City officials get serious about downtown traffic compliance
July 20, 2007
Steamboat Springs — The city of Steamboat Springs is beefing up enforcement of downtown traffic and construction violations.
Deputy City Manager Wendy DuBord said Thursday that the city no longer will be lenient with pedestrians, drivers, bicyclists or construction companies that don’t comply with traffic regulations and management plans.
Police, community service officers and other city officials have been directed to increase their presence downtown to make sure drivers yield to pedestrians, that trucks don’t run red lights and that people don’t park where they aren’t supposed to, she said.
“It’s a general safety issue from Second to 13th streets right now,” she said. “We have been receiving an increasing number of calls from people concerned about parking, safe driving, tailgating, aggressive drivers and bikers who aren’t following traffic rules.”
The decision to increase enforcement comes on the heels of a Tuesday night City Council meeting in which several council members expressed their concern with downtown issues, including construction projects that have sprawled beyond their sites and onto city streets.
“We are not adequately screening these construction sites,” council member Ken Brenner said. Brenner cited the Howelsen Place project on the former Harbor Hotel site as an example of unsightly chain-link fencing and debris such as rocks in the street.
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Council member Towny Anderson agreed.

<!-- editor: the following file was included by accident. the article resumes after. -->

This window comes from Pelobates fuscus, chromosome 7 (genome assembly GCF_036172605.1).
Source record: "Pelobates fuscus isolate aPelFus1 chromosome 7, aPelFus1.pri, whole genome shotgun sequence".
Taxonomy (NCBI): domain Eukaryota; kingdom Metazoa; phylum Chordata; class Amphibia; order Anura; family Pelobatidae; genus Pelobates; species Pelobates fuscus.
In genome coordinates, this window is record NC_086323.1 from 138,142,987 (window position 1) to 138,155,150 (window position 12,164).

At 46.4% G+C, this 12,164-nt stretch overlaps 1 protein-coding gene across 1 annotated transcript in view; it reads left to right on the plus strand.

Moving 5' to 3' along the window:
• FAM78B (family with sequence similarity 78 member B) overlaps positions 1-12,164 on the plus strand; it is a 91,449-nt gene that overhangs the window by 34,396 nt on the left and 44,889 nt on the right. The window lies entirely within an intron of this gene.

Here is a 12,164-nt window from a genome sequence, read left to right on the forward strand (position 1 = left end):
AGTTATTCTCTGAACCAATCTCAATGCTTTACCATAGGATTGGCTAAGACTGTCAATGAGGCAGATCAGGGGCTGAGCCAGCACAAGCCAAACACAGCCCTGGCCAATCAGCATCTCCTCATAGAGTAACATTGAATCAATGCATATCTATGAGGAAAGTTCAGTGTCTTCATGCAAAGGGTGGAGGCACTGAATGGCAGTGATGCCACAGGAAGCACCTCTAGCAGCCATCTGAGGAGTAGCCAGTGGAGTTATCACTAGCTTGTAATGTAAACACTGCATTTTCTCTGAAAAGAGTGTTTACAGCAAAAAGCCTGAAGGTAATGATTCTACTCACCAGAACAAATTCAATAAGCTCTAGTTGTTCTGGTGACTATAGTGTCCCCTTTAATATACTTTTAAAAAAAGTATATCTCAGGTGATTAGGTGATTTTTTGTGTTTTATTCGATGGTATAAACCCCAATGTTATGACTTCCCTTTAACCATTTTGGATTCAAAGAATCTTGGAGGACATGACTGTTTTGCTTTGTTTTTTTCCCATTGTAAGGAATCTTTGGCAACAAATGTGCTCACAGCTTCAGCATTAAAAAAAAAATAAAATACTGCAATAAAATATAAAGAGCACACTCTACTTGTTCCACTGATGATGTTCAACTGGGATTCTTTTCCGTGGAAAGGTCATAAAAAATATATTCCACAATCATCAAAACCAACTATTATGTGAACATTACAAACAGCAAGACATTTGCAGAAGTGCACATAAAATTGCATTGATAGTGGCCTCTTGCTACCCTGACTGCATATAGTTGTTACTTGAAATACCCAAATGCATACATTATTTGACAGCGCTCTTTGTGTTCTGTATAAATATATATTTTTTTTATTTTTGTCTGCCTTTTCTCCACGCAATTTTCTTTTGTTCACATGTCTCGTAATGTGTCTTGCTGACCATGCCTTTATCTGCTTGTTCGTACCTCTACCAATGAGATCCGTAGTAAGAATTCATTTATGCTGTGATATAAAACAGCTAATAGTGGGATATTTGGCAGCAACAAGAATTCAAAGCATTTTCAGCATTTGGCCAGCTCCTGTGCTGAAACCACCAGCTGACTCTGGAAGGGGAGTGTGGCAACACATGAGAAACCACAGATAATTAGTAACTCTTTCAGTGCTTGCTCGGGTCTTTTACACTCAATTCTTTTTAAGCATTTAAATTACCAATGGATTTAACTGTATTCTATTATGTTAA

“Part of it is cleaning up,” he said. “It’s one thing to have fences, it’s another to have rocks all over the road.”
City Manager Alan Lanning asked the council what it wanted done.
“Tell me the level of enforcement you want, and we’ll do it,” he said.
DuBord said council members agreed to pay overtime to city employees to continue enforcing compliance downtown.
Police Sgt. Dale Coyner said the police department will increase its presence downtown as part of Lanning’s directive.
“We have seen an increase in traffic complaints mostly around construction traffic and vehicles speeding, with the majority of it being in Old Town,” he said. “People need to remember that traffic is heavy, and we have a lot of pedestrians.”
DuBord said keeping the public’s safety in mind and ensuring construction companies were complying with their management plans were major considerations in deciding to increase enforcement.
“No more warnings, no more excuses,” she said. “People will be getting tickets, and we will be issuing stop-work orders, which no construction company wants.”
DuBord reminded residents that the city’s two-hour parking lots and parking along Lincoln Avenue are not for construction use.
“The situation is continuing to get worse,” she said. “Every time a new construction project starts up, it just makes it that more difficult and traffic more congested. We look like a war zone.”
Coyner said drivers should be patient entering downtown and be aware of the construction projects, bikers and pedestrians.
“It doesn’t take much to create an unsafe situation with the numbers of families, bikers and drivers we have,” he said. “I urge people to use common sense, slow down and be patient with your commute.”
Reporter Mike Lawrence contributed to this story.
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